The implementation of a dust collection system offers many benefits to a production facility, including increased manufacturing effectiveness and a generally cleaner and safer work environment for employees, says dedusting systems manufacturer and supplier Donaldson Torit regional sales engineer John Staskiewicz.
In many cases, the budget that was originally submitted for a project may no longer reflect the current project requirements. Scope changes along the way – including even small changes – can affect system performance in significant ways.
For example, a minor change in the location of the dust collector may require changes in duct layout. This means duct system calculations need to be checked to ensure the fan selection will still be suitable. Other changes could include increases or decreases in system air volume requirements, owing to added or shifted production layouts on the floor, explains Staskiewicz.
In today’s markets, plants often adjust processes or they change the materials they work with, or their production rates shift. Each of these events changes the amount of dust the collection systems have to handle.
Further, he explains that reviews of the potential hazards for materials being collected are critical. Many materials may require consideration of collector location or possible hazard mitigation strategies, and these are often easier to undertake before equipment is ordered.
Materials collected may also require process monitoring devices or materials handling system features, which must be added to the collector. These changes may also require adjustments in the utilities provided for the collection system.
Standard components include anything from motors and gearboxes, rotary airlock valves or electrical items such as motor starters and programmable logic controllers.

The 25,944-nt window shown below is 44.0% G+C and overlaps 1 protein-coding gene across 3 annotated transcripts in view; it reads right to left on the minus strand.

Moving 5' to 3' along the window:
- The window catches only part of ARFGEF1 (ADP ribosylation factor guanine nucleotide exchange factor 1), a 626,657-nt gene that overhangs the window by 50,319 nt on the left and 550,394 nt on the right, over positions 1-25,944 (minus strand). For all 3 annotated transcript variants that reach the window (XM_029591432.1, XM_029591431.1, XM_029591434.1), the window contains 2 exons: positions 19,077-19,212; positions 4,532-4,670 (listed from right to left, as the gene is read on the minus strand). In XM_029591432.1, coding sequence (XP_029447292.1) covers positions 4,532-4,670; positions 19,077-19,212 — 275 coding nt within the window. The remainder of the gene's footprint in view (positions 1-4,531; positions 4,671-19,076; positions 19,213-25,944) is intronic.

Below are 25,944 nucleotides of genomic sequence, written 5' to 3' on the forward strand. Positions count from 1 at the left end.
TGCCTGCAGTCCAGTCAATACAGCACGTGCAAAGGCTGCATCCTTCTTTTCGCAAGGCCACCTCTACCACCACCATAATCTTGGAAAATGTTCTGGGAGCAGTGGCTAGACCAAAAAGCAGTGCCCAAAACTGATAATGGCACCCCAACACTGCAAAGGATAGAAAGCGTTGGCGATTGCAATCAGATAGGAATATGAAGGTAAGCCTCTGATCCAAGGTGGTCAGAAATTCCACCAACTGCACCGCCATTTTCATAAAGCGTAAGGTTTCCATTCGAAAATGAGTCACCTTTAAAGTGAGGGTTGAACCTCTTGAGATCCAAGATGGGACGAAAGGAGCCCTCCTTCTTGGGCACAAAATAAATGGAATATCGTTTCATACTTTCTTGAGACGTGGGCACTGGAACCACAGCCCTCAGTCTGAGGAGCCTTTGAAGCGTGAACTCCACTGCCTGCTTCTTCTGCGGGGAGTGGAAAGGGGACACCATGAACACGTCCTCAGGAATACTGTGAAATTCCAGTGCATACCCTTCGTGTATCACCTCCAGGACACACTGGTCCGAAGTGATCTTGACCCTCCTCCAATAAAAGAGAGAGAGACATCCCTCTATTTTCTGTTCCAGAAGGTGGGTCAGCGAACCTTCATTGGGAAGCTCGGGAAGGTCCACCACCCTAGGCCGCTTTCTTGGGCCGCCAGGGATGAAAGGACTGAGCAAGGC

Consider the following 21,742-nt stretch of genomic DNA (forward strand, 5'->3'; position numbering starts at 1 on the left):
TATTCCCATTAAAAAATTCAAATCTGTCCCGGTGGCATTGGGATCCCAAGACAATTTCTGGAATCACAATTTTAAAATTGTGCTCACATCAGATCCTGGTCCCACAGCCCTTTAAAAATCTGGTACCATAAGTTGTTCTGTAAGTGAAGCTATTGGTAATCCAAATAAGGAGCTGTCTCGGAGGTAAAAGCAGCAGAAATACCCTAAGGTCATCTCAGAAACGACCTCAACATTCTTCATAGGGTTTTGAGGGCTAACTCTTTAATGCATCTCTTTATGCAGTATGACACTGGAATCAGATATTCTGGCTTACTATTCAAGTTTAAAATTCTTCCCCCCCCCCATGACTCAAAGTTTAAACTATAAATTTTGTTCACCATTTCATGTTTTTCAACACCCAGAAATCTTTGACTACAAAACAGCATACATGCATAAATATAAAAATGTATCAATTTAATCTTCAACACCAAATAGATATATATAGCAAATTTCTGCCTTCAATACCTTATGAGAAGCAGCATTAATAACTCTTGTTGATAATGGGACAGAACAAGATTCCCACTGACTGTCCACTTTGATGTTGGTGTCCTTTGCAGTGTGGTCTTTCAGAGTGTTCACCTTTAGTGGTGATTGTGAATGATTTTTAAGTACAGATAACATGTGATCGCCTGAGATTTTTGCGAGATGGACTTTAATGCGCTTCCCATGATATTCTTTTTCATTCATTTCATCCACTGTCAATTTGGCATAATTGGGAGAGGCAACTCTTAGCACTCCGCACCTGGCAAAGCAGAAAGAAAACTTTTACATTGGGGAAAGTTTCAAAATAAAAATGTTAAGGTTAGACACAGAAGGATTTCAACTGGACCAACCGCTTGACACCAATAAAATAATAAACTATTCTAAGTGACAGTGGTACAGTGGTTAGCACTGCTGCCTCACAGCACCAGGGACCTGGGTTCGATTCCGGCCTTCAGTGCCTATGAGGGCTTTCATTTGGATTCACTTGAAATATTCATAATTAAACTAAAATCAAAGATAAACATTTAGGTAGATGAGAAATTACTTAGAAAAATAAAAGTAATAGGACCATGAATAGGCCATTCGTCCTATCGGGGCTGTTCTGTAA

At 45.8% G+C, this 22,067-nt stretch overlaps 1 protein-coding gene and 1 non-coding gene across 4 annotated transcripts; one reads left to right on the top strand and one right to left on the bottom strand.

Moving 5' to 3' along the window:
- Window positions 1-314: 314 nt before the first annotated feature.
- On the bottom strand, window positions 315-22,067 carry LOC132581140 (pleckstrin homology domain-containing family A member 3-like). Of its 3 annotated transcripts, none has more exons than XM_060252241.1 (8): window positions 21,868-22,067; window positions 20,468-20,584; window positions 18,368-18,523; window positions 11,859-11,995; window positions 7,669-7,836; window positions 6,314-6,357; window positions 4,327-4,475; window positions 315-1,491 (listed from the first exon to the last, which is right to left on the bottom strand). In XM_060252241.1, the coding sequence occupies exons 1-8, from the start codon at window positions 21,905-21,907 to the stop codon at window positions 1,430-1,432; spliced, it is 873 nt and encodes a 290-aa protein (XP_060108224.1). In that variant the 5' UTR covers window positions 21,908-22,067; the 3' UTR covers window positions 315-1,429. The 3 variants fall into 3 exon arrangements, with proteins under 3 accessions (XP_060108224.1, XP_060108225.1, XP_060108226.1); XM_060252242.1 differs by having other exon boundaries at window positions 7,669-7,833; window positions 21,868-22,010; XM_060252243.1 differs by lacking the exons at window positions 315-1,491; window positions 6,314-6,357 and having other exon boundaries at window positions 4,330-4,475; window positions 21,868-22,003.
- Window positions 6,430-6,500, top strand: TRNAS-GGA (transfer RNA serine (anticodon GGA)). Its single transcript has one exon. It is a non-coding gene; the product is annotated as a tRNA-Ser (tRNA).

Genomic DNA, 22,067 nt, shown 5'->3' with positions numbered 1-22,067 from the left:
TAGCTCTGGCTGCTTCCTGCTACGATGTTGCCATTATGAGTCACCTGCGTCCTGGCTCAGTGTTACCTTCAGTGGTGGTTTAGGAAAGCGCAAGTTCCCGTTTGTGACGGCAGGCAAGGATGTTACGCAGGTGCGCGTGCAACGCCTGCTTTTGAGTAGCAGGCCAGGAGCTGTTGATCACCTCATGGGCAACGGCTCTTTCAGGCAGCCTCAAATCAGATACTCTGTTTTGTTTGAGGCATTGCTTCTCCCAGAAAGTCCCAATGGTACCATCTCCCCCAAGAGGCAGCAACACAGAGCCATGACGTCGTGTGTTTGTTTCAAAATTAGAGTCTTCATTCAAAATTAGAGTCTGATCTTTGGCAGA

He says that incorporating established components into a new dust collection system makes it easier for personnel to perform maintenance on items and increase their confidence in the total system.
Design/build contractors or engineering firms sometimes provide layouts for space without taking key industrial ventilation engineering principles and practices into consideration, says Staskiewicz.
As an example, the influence of inlet and outlet duct requirements on the performance of dust collection equipment is well understood by dust collector suppliers, but may not be evident to the engineering firm.
To ensure overall system performance, he advises the inclusion of a knowledgeable dust collector supplier along with the contractor or engineering firm in a thorough review of the project drawings.
The dust collector supplier should be able to make recommendations on good industrial ventilation practices based on his or her experience with dust collection systems. “Beyond just how the ducts are connected to their collector, a good collector supplier may be able to offer recommendations on subtle adjustments in ducts or hood design, which could improve overall system performance,” he says.
Dust collection systems require close integration into production processes and often require modifications to production equipment, rerouting of plant services, such as power and compressed air, and the installation of new capital equipment.
The potential for delays and challenges from even moderate-sized projects can be enormous, but proactive planning and the recommendations given can help reduce, or eliminate, many of the delays and challenges associated with installing a dust collection system in a facility, concludes Staskiewicz.